Press release June 29, 2020 – STMicroelectronics has extended its portfolio of radiation-hardened power devices qualified for space applications by introducing new ESCC (European Space Components Coordination) qualified 200V and 400V power rectifiers and SEB -immune Schottky rectifiers at 45V and 150V.
The rad-hard Schottky diodes include 45V and 150V devices, SEB immune up to 61MeV/cm2/mg linear energy transfer (LET). These are the industry’s first SEB-rated Schottky devices and are suited to use in many converter topologies. The 150V and 45V devices are ready for direct connection to 100V and 28V satellite power buses. The forward voltage (VF) of the 150V devices is 0.78V (max) at 40A/125°C. The maximum VF for the 45V devices is 0.61V.
In total ST is launching five ESCC-qualified dual common-cathode Schottky parts including the STPS40A45C that contains a 45V/2x20A diode in a TO-254AA through-hole package. The STPS80A45C with a 45V/2x40A diode, STPS60A150C 150V/2x30A, and STPS80A150C 150V/2x40A are packaged as SMD.5 hermetic surface-mount devices. The STPS40A150C 150V/2x20A is offered in TO254AA.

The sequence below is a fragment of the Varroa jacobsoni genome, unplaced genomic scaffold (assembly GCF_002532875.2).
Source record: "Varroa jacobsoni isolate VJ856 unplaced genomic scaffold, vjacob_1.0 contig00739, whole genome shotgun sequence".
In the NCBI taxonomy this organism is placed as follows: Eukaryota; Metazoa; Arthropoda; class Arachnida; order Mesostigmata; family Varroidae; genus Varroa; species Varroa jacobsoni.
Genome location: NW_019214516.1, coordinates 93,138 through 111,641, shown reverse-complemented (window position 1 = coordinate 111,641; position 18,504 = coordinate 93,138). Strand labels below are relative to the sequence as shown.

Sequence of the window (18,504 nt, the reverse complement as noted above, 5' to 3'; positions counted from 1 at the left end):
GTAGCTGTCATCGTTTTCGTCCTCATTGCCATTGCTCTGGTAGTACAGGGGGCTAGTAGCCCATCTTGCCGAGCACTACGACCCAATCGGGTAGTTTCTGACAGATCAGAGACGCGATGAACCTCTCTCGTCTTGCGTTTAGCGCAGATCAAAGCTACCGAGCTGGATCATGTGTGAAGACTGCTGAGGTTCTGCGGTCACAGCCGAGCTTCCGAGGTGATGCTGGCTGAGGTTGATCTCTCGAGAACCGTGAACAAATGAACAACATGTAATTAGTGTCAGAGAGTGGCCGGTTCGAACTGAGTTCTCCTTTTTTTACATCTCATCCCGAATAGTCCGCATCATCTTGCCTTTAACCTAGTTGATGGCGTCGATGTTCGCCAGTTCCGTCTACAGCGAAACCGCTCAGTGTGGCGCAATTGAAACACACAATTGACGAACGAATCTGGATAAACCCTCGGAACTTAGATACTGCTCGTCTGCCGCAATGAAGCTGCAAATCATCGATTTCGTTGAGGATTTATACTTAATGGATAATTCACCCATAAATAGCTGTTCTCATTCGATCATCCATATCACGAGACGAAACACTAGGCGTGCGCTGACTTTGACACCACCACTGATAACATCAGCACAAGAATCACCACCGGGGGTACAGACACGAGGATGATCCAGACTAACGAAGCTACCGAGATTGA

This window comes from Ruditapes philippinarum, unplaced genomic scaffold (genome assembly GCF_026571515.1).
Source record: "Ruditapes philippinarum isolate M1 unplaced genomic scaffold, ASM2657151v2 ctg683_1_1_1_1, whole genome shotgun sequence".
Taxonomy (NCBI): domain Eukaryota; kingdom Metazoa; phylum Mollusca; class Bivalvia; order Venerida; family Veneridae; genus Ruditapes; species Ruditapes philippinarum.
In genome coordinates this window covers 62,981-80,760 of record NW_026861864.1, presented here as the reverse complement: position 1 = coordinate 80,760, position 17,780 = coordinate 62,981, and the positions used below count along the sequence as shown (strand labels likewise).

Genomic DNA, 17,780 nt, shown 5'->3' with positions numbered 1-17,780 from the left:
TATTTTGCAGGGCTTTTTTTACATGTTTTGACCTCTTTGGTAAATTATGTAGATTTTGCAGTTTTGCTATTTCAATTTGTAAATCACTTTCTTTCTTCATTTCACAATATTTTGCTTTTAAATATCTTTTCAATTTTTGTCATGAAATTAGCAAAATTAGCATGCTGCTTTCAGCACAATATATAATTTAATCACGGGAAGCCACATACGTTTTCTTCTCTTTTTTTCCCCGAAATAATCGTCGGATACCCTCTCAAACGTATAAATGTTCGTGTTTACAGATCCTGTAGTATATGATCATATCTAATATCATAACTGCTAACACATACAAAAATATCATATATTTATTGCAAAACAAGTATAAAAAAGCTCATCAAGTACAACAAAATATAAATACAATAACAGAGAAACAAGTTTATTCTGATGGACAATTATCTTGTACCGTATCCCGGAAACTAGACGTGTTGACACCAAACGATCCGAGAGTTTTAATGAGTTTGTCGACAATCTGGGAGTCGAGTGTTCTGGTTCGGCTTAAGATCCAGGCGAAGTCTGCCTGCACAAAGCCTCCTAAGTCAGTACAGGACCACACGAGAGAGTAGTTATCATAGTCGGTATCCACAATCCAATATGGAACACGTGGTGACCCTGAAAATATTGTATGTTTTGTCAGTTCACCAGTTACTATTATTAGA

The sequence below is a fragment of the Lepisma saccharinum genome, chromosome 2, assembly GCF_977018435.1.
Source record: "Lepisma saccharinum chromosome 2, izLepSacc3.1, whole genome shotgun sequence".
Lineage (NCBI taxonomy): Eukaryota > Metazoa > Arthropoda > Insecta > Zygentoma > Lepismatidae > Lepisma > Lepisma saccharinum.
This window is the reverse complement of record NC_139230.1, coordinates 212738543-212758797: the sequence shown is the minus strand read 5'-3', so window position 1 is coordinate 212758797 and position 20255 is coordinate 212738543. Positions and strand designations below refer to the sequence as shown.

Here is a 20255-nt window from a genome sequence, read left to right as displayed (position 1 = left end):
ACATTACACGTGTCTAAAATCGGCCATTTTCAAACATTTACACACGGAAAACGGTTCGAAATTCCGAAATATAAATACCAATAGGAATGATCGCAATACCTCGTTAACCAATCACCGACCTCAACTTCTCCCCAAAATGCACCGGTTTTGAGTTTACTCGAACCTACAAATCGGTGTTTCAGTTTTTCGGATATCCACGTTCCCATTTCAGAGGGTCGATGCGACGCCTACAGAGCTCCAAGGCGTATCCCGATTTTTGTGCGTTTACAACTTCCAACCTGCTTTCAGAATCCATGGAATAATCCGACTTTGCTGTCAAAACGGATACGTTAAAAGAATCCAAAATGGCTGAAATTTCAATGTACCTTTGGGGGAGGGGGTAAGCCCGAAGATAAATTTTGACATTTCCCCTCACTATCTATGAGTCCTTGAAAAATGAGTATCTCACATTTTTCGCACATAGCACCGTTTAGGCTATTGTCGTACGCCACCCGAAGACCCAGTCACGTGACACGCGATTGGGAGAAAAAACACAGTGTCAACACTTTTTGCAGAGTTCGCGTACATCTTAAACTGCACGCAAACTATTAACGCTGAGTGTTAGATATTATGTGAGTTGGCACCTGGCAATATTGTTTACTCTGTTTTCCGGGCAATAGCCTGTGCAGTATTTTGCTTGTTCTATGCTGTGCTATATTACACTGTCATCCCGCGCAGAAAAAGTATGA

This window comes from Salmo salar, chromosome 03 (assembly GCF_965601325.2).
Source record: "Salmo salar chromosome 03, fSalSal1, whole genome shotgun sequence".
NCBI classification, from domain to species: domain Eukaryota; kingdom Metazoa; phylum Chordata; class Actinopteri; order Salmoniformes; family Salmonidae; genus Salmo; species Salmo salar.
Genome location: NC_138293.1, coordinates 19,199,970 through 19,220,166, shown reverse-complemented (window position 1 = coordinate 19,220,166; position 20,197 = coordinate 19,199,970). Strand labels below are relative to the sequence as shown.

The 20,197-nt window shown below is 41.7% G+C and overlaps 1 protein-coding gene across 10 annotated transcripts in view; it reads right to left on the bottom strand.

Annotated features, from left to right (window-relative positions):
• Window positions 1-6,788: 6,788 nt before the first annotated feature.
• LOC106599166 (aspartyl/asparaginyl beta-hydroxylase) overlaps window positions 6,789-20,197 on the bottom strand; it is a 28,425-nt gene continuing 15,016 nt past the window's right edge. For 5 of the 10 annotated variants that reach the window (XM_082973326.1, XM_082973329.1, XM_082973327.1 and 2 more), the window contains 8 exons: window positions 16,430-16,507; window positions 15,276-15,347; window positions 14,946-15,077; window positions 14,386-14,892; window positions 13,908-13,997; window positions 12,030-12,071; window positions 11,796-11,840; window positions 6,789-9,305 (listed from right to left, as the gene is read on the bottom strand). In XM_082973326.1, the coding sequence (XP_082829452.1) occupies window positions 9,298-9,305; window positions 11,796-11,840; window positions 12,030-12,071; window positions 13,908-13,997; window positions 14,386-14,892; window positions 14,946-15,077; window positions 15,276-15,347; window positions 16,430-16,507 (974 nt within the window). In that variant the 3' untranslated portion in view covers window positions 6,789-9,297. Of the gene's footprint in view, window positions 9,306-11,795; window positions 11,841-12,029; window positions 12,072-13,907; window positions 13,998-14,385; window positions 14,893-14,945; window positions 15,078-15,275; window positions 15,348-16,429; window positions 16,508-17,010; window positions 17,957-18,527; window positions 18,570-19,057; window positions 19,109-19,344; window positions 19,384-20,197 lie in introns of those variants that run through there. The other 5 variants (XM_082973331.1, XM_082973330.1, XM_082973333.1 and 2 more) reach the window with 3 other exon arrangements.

The rectifier diodes are the STTH40200C 200V/2x20A dual diode in TO-254AA, and the STTH60200C dual 200V/2x30A and STTH60400 single 400V/60A diode in hermetic SMD1.
ST’s new rad-hard rectifiers and Schottky diodes are guaranteed by characterization to resist a total ionizing dose (TID) up to 3 Mrad (Si). The voltage drop is guaranteed at four values of operating current to let multiple different power-supply designs use a single device type for ease and simplicity.
The devices are fabricated at ST’s factory in Rennes, France, using the same planar technology as ST’s AEC-Q101 automotive-qualified devices, which ensures excellent quality assurances. Space products from Rennes have achieved over 40 years’ flight history without failure.
Most variants of the new devices are in stock now. Please contact your ST sales office for pricing options and sample requests.
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1SEB: Single-Event Burnout – the destruction of electronic devices by heavy ionizing radiation such as cosmic rays encountered in space applications